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How do other characters percieve James differently than they do his siblings and mom in...

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qasenior | Salutatorian

Posted March 21, 2013 at 11:28 PM via web

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How do other characters percieve James differently than they do his siblings and mom in The Color of Water by James McBride?

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Lori Steinbach | High School Teacher | (Level 3) Distinguished Educator

Posted July 1, 2013 at 8:19 PM (Answer #1)

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The Color of Water is a unique story, part James McBride's autobiography and part his mother's memoir. The chapters alternate between these two voices and continuously shift between the past and the present. McBride's mother is a white, Jewish woman who never talks about either thing to her children; in fact, she lives most of her life unwaveringly as a black woman, determined not to allow anything about her past to influence her children's futures. As a consequence, people look at all of the McBrides quite differently.

James McBride's father dies before he is born, and he is raised by his kind step-father, Hunter Jordan. Unfortunately, Jordan dies when McBride is fourteen, which plummets McBride's mother into a new kind of craziness and causes McBride to begin a downward spiral, as well.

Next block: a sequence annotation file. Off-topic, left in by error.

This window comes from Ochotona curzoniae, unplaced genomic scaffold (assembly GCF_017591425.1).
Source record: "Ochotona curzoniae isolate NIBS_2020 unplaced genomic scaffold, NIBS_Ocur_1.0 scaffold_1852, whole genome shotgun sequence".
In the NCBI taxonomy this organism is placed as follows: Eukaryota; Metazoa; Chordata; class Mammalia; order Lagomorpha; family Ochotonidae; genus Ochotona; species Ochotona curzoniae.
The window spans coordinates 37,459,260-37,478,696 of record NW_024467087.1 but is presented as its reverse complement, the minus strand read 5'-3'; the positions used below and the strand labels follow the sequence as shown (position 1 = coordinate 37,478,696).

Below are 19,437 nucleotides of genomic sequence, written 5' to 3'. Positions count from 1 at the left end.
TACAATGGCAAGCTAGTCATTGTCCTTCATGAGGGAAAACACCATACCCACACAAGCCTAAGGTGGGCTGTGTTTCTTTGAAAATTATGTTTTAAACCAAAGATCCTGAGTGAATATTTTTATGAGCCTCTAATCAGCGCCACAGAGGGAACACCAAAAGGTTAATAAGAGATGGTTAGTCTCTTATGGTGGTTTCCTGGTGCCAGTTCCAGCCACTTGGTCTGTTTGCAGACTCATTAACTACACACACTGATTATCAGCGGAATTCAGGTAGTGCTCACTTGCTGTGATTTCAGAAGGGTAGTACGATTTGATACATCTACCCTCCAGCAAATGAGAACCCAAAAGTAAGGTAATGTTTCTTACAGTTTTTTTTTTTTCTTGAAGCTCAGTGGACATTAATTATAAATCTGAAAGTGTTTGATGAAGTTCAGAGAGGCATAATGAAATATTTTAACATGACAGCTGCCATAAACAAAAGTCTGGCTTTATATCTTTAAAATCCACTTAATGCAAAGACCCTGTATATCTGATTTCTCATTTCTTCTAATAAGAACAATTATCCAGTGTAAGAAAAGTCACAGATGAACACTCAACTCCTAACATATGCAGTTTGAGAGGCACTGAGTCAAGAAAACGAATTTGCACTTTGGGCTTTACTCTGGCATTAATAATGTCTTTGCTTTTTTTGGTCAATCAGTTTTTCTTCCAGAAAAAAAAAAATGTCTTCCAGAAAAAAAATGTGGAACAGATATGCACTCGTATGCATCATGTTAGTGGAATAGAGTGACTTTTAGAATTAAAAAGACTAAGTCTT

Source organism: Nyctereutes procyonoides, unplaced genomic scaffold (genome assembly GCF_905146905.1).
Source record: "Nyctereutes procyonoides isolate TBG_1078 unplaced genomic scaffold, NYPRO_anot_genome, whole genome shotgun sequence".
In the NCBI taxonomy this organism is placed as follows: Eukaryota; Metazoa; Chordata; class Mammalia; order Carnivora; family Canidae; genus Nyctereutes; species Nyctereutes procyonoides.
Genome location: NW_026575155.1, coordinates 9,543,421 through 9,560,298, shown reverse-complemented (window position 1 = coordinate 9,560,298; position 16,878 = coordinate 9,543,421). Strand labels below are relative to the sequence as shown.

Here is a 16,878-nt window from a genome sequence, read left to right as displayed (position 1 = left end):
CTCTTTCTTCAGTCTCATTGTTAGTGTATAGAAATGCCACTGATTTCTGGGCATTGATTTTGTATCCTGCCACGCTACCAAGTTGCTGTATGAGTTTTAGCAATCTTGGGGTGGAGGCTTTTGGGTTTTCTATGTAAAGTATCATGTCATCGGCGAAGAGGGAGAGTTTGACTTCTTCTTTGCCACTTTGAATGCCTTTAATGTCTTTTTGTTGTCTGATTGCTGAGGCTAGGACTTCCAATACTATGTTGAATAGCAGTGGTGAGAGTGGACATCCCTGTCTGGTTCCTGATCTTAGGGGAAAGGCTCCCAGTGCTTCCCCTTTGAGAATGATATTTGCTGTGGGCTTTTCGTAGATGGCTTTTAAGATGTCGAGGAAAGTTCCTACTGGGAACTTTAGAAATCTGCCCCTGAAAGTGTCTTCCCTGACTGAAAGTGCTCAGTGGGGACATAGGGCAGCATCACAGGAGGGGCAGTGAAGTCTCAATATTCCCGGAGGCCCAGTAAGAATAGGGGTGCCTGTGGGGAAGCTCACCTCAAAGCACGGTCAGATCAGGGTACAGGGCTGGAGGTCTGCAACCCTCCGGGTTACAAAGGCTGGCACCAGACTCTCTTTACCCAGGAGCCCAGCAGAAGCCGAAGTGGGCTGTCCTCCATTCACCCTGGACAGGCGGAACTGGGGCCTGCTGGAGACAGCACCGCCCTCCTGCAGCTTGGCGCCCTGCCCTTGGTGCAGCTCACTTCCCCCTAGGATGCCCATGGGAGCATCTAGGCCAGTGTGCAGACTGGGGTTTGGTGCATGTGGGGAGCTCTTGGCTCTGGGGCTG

While everyone knows that his older siblings are all relatively successful, McBride is viewed (with good reason) as a miscreant destined for trouble. Though his mother has always been seen as rather eccentric, she has always been single-minded about her children getting an exceptional education. After Jordan dies, things descend into chaos and McBride fails his classes. Nothing his mother or older siblings do has any affect on McBride, so his mother sends him away to Kentucky to stay with one of his older sisters. Others surely see McBride as a failure.

McBride gets a true "street education" in Kentucky, but things begin to change for him when his mother moves McBride and his younger siblings to Delaware. He stops his thug behavior and gets motivated to attend college, and now people see him as successful.

All of the oldest McBride children suffer some confusion about their race identification in some form; most of them fully embrace their black heritage. James, however, is the only one who yearns to know his mother's secrets and suffers from a deep-seated identity crisis because she refuses to talk about it. The people around the McBrides, their neighbors and friends, see the eccentricities but overlook them because the results are positive--until James.

The end of the story is positive, as James finally discovers his mother's history and makes sense of so many things in his own life. 

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